Where Are We Going from Here? – A Look at the Economy and the Markets

Throughout my interactions with many of you over the past three to four months, I have heard the following regarding how you are feeling about the markets so far this year: “frustrated”, “scared”, “nervous”, “trying to remain patient”, and “when is this going to end?” This extreme range of emotions is not going unheard by me, and I understand where you’re coming from.

We all know how difficult the markets have performed over the first six months of the year, as reflected in your monthly statements. I know several of you have not looked at your month end statements out of fear of seeing what you have lost on paper. I must admit, I have not looked at my own either.

The S&P 500 was trading in bear market territory (a 20% decline) for around 10-days in June. It is common for a bear market to occur twice in any given decade. Since that low point in June, the S&P 500 recovered nearly 9.00%, which is a significant recovery in a short period of time. If it stays on this course, your July month end statement will show a positive return, which I know will be a breath of fresh air for you. Only time will tell if this trend continues or if the market reverses itself.

There is no need to revisit in detail how we got to this point, which includes factors such as inflation, interest rates, government stimulus, and recession, to name a few.

However, I do want to share with you what I believe needs to start to happen in five tracked economic areas for a more consistent upward trend in the markets and your portfolios.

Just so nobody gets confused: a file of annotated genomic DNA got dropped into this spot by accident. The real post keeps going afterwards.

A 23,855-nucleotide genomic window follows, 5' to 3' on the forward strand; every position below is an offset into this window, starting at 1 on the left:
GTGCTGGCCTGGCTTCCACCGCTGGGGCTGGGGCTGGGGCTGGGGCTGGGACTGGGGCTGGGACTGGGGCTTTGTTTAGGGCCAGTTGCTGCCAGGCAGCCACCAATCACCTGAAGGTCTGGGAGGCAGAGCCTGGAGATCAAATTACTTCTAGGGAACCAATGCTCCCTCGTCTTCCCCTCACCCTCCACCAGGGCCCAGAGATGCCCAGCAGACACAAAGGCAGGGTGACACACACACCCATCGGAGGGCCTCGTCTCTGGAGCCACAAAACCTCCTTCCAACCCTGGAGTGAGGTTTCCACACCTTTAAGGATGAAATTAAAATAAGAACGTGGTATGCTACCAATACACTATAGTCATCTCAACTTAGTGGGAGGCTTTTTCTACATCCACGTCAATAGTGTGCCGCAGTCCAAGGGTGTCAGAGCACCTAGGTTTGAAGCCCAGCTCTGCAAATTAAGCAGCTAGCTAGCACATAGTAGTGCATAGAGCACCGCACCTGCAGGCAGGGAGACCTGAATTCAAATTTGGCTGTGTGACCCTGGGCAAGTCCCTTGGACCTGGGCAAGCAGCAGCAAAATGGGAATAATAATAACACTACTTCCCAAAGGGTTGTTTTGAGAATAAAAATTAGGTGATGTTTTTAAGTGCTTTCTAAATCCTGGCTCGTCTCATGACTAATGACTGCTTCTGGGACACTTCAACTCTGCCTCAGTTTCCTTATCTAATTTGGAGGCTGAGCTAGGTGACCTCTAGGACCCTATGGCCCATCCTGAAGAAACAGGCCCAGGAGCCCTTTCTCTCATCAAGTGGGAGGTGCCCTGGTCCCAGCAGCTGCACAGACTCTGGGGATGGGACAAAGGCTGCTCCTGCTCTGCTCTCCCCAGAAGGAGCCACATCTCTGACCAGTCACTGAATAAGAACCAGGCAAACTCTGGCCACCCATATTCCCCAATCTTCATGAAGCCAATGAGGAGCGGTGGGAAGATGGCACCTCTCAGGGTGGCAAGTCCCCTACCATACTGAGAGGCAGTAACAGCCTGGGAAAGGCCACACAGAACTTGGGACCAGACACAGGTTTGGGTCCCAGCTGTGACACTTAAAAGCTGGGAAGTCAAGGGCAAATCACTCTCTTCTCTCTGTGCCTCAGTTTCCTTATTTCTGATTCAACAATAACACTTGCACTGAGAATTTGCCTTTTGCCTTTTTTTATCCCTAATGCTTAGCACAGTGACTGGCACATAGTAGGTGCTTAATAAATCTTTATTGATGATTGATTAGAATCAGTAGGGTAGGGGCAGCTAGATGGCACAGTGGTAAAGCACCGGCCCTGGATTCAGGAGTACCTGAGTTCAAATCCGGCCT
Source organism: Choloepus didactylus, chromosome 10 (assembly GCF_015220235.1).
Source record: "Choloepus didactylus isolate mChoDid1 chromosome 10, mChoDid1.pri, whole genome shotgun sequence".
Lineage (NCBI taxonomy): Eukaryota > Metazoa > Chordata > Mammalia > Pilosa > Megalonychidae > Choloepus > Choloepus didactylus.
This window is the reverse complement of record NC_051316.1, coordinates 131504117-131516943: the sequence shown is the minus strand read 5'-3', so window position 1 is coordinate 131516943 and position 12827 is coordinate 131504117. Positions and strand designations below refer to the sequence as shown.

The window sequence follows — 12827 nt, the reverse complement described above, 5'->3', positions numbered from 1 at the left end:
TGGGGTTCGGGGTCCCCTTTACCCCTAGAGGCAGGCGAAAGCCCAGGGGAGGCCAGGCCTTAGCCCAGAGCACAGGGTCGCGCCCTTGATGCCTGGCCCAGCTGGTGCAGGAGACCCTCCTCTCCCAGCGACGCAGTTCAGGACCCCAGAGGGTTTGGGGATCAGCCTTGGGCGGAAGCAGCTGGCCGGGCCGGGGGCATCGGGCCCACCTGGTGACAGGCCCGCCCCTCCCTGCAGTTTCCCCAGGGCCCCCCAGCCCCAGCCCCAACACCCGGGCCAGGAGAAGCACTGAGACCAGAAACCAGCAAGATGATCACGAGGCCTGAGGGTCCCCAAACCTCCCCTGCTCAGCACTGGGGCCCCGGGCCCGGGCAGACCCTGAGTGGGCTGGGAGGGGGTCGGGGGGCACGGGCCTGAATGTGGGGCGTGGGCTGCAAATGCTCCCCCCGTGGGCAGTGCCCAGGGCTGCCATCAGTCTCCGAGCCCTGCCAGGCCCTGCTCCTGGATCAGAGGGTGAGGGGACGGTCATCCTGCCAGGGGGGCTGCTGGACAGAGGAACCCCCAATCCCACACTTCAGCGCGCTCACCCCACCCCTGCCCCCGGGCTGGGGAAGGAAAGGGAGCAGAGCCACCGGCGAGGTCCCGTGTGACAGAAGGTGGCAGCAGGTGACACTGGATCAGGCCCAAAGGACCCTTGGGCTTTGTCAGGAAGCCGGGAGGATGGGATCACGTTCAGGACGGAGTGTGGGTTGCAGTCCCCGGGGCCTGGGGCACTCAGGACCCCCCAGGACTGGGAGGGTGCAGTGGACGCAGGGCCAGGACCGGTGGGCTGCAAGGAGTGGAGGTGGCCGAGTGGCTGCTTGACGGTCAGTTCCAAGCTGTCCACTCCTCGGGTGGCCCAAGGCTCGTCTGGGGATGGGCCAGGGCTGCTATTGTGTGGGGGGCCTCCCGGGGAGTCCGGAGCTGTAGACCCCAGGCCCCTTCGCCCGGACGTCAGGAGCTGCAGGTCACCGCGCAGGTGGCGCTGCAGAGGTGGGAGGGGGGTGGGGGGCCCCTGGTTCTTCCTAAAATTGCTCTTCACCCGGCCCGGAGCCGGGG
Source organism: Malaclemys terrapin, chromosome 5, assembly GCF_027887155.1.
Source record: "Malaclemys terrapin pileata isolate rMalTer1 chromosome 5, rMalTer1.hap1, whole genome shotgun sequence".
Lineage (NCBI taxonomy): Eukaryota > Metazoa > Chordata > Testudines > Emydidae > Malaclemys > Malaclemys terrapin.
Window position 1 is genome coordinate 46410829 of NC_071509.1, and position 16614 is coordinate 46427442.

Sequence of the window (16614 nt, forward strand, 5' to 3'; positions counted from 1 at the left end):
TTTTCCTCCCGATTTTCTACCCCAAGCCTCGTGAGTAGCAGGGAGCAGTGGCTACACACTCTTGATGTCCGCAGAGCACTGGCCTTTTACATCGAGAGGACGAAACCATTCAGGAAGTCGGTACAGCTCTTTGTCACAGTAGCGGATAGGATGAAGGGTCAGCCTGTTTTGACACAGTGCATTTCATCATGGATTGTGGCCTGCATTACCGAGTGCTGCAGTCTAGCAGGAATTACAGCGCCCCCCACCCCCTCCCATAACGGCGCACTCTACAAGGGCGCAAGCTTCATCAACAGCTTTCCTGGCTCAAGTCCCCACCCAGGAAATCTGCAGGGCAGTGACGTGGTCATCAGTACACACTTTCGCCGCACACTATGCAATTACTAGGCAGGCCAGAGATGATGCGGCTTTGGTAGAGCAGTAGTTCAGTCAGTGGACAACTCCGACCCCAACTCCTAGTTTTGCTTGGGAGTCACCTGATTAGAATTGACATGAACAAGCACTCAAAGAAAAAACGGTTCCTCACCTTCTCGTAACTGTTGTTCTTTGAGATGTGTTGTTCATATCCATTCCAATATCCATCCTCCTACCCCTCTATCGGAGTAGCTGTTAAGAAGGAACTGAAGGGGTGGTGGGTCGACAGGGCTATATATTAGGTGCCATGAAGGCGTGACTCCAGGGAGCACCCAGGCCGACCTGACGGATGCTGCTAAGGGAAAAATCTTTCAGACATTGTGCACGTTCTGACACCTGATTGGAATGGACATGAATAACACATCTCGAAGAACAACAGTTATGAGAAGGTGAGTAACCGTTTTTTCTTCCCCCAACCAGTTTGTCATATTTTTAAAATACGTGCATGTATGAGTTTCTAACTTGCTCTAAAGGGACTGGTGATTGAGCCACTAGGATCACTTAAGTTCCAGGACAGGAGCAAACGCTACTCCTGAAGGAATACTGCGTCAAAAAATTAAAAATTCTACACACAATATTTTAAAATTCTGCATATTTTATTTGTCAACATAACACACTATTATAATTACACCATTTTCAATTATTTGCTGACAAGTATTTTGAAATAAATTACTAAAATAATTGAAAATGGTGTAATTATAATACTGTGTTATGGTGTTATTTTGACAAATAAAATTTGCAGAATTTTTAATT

Interest Rates and Inflation:

As I have mentioned in past commentaries, these two economic factors are very much intertwined. As the Federal Reserve continues to tighten the money supply by raising interest rates to reduce inflation, (which is at a 40-year high,) the markets are starting to price in future rate increases and adjust to this policy. Last month, core inflation actually declined despite the continued inflationary increases in energy and food prices. It is my feeling that we may start to see a decline in inflation by the end of the third quarter due to the Federal Reserve’s aggressive policy. If this does occur, I would anticipate the markets to start seeing an end to the tightening policy, which could very well move the markets up.

Commodity Prices:

This index, which includes oil, is very volatile and is also vital to the manufacturing sector in this country. We have all been directly impacted by this every time we fill up our gas tank. Prior to the end of June,  the price of gas in the Los Angeles area ranged between $6.50 to $7.00 a gallon. Since June 8th, the price of the OIL exchange traded fund, which tracks the price of oil, is down nearly 20%. This is a significant decline that is putting more money in the consumer’s pocketbook at the gas pump. I have now seen a gallon of gas as low at $5.40. I know gas prices are still higher than we would like them to be, but if this trend continues, the markets should embrace further gains.

Jobs, Consumer Spending and Consumer Confidence:

Much like interest rates and inflation, these three are very much tied together. Even though there has been recent news that such employers as Apple, Microsoft and Alphabet/Google have announced short-term hiring freezes, job growth remains very strong. In fact, the level of jobs being created is greater than the pre-Pandemic level and employers are creating more jobs than there are workers. This is very frustrating for employers, as consumer demand continues at a steady pace. Consumer spending, which makes up 70% of GDP, continues to be solid. As long as people have jobs, they will continue to spend, which will drive the economy forward.   Regarding consumer confidence (which can change month by month), is showing some recent decline.  Nonetheless, if people are employed, they will spend money.  When inflation starts to decline, along with grocery and gas prices, consumers will have more money to spend.